Contributed by game4brains
The main theme for the game is a cover version of "Rydeen", a 1979 song by Japanese synth-pop supergroup Yellow Magic Orchestra.
Contributed by game4brains
Halo: Combat Evolved
For the premiere demo of Halo: Combat Evolved at MacWorld 1999, Marty O'Donnell and Michael Salvatori were tasked to create music for the demo within three days. They were directed to make the song that would become the Halo series' main theme sound "ancient, mysterious and epic". While driving to Salvatori's home, O'Donnell brainstormed the song and its core melody:

"[A]s I was driving, I thought 'Okay, ancient...you know, monks are ancient, so I'm going to start with some sort of monk chant, and it's got to be hook-y, it's got to stick in people's heads and then we'll go on to something sort of epic and pounding; cellos and drums, and stuff.'

I've always analyzed [the melody to "Yesterday" by The Beatles]; it's got one high point, it's got one low point, it's got four sort of irregular phrases...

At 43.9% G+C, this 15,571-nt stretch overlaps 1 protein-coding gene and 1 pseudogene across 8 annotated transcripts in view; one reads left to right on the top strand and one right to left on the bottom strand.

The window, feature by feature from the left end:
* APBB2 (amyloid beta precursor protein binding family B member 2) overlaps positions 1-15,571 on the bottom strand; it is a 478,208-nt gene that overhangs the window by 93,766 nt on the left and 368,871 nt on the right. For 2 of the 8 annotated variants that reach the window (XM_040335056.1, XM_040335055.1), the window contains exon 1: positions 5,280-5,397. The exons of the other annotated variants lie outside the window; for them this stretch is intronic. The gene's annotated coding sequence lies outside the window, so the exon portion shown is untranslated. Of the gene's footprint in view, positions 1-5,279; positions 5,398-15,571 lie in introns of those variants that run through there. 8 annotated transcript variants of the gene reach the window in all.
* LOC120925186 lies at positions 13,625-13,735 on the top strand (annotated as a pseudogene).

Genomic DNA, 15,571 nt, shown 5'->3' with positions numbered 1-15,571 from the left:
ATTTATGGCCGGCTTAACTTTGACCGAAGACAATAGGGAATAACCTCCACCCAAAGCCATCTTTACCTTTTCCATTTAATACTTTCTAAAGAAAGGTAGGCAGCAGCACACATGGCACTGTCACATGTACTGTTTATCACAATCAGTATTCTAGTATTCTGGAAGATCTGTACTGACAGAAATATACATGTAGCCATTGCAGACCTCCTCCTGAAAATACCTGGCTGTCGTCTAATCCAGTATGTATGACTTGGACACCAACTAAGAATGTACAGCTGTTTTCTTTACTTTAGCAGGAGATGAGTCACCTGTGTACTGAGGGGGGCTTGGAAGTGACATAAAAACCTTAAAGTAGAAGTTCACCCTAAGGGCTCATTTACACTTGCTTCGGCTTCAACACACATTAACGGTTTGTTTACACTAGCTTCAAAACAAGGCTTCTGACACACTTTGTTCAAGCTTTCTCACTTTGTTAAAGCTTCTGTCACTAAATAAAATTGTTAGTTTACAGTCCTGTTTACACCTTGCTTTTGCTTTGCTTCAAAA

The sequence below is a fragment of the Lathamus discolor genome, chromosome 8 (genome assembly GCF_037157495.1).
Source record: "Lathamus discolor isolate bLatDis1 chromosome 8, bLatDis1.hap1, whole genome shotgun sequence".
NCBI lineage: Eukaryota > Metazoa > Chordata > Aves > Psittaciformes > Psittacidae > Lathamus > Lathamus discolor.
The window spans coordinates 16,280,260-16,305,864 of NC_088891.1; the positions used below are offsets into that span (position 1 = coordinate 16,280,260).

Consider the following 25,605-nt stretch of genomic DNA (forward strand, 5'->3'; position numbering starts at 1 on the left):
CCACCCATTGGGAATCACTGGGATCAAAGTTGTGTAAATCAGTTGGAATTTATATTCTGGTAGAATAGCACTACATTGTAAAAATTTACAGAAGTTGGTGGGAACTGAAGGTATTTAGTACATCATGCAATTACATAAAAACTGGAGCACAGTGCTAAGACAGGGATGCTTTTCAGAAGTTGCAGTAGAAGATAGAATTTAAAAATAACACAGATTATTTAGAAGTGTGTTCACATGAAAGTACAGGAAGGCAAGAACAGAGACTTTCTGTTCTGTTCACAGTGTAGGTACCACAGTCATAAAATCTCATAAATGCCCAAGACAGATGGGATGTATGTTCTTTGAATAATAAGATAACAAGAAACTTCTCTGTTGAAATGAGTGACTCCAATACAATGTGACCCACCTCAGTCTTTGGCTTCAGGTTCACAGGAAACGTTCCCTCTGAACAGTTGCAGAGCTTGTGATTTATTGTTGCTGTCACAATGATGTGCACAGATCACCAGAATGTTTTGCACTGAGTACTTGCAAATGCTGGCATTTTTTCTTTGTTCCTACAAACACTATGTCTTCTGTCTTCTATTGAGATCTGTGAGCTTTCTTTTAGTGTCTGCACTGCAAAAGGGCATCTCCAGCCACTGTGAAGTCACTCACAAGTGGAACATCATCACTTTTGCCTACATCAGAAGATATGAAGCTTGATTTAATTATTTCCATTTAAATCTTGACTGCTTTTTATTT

So, [the Halo theme is]...not a copy of the Yesterday melody, but the Yesterday melody inspired me to put that together, because I thought, 'Well, if I have one high point, one low point, to four irregular phrases but still do a legitimate monk chant melody...it may be able to have legs.'"

The song was recorded the day prior to MacWorld 1999 by three jingle singers, O'Donnell and Salvatori, accompanied by a string sextet of four violins and two cellos. O'Donnell requested one of the jingle singers to perform the Qawwali-like voice solo during the string melody, but upon hearing O'Donnell's example, it was decided O'Donnell would sing the solo instead.
Contributed by MehDeletingLater
EarthBound
The music that plays in Onett's Arcade contains brief snippets of the main theme of Xevious, and of the bonus theme from Nintendo's 1979 arcade game Sheriff.
Contributed by MehDeletingLater
Present in the game's PC port is an unused electronic remix of the "Radiator Springs Theme" used on the pause menu and main menu from the game Cars. In the final release of that game, only the regular theme is used.
Contributed by billebobfacts
Teenage Mutant Ninja Turtles: Shredder's Revenge
According to YouTube guitarist Jonny Atma on his Twitter account, he stated that he provided most of the guitar parts for the game's soundtrack, and that he also did the vocals for the "Panic in the Sky!" song.
Contributed by ProtoSnake
The opening guitar riff heard in May's theme "Blue Water, Blue Sky" is very similar to one that can be found in Skid Row's song "Forever".
Contributed by ShiftyBadger
Final Fantasy Tactics